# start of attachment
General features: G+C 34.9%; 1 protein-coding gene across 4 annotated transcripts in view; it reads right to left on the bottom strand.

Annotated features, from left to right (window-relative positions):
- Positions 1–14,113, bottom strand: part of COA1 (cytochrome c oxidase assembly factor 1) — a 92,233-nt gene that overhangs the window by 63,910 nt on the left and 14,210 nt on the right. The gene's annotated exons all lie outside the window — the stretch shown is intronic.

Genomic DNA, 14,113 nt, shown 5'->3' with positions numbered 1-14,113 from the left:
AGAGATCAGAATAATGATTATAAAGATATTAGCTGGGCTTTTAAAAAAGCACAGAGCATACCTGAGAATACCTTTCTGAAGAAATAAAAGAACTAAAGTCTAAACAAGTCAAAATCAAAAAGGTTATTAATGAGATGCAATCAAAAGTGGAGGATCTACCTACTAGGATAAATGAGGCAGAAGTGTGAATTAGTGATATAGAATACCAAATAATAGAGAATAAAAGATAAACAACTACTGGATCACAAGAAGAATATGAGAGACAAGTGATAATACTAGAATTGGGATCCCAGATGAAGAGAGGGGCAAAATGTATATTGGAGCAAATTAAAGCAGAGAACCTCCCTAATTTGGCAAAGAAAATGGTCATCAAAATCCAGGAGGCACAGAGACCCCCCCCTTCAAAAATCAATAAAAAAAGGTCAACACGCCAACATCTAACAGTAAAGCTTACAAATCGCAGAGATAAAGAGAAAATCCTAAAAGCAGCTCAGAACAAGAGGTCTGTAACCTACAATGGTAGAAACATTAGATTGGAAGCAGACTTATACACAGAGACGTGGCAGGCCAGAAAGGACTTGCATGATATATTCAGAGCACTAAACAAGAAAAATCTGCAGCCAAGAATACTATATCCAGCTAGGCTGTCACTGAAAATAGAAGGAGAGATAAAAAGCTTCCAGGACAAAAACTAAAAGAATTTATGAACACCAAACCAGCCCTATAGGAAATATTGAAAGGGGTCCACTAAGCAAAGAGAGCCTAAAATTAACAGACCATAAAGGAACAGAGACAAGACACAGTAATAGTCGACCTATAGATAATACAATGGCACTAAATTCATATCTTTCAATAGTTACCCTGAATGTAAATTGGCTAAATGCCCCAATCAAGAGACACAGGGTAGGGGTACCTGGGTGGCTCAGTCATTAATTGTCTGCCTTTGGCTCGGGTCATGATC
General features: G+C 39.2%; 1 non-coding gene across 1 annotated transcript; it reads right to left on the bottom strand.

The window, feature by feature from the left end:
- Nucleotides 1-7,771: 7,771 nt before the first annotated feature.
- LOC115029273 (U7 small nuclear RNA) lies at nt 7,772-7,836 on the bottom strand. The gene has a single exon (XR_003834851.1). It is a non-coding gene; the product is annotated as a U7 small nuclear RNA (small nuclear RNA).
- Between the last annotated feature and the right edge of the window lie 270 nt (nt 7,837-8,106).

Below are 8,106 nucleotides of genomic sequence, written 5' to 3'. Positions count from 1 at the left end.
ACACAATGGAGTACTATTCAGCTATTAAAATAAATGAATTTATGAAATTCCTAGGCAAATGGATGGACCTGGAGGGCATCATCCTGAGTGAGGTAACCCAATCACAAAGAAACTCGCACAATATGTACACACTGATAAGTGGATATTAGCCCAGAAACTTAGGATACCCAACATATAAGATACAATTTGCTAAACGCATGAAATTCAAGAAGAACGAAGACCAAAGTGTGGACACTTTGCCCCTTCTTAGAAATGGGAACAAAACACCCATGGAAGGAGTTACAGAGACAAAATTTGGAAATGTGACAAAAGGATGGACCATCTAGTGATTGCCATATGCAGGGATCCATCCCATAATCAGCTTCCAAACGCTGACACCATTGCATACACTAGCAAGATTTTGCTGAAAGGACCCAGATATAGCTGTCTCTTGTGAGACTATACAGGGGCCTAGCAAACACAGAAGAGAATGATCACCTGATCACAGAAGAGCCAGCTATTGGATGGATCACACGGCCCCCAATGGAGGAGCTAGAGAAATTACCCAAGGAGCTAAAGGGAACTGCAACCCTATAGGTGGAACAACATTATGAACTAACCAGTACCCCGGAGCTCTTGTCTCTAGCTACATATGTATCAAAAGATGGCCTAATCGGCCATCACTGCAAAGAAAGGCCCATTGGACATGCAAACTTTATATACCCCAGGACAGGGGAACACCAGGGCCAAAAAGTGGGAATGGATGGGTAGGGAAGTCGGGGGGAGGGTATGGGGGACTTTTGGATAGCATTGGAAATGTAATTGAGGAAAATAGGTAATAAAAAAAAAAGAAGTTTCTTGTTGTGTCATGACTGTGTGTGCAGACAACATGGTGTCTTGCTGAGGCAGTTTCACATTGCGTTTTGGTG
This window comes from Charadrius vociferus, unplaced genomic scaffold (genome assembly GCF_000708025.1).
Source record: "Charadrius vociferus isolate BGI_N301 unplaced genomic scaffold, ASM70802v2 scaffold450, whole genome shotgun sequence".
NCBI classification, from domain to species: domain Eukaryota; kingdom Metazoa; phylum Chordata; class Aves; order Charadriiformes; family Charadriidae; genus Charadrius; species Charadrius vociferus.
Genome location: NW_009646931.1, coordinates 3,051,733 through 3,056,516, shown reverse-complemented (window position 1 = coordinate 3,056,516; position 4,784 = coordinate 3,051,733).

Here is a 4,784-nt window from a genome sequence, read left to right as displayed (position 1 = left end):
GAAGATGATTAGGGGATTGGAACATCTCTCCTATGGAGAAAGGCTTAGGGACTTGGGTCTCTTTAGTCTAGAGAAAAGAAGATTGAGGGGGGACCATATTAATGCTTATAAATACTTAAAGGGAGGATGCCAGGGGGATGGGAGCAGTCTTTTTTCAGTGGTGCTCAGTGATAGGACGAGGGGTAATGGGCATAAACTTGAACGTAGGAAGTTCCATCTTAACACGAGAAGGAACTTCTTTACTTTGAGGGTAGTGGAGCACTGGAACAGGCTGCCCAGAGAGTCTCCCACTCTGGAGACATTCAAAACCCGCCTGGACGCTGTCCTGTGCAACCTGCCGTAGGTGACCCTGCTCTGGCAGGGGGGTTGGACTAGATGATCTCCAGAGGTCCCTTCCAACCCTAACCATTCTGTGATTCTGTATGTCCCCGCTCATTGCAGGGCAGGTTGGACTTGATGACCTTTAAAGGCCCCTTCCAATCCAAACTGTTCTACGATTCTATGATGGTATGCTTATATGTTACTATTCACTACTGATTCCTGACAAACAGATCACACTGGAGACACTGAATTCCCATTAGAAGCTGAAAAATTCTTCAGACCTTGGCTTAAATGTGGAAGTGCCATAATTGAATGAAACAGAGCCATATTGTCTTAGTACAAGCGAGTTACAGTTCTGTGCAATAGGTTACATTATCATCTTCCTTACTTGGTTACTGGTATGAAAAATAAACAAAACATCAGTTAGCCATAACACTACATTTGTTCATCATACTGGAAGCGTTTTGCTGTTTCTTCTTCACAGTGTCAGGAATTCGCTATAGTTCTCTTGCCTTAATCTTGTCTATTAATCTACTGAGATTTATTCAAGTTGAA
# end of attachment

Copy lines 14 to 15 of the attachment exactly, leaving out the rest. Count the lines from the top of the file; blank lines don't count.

Source record: "Charadrius vociferus isolate BGI_N301 unplaced genomic scaffold, ASM70802v2 scaffold450, whole genome shotgun sequence".
NCBI classification, from domain to species: domain Eukaryota; kingdom Metazoa; phylum Chordata; class Aves; order Charadriiformes; family Charadriidae; genus Charadrius; species Charadrius vociferus.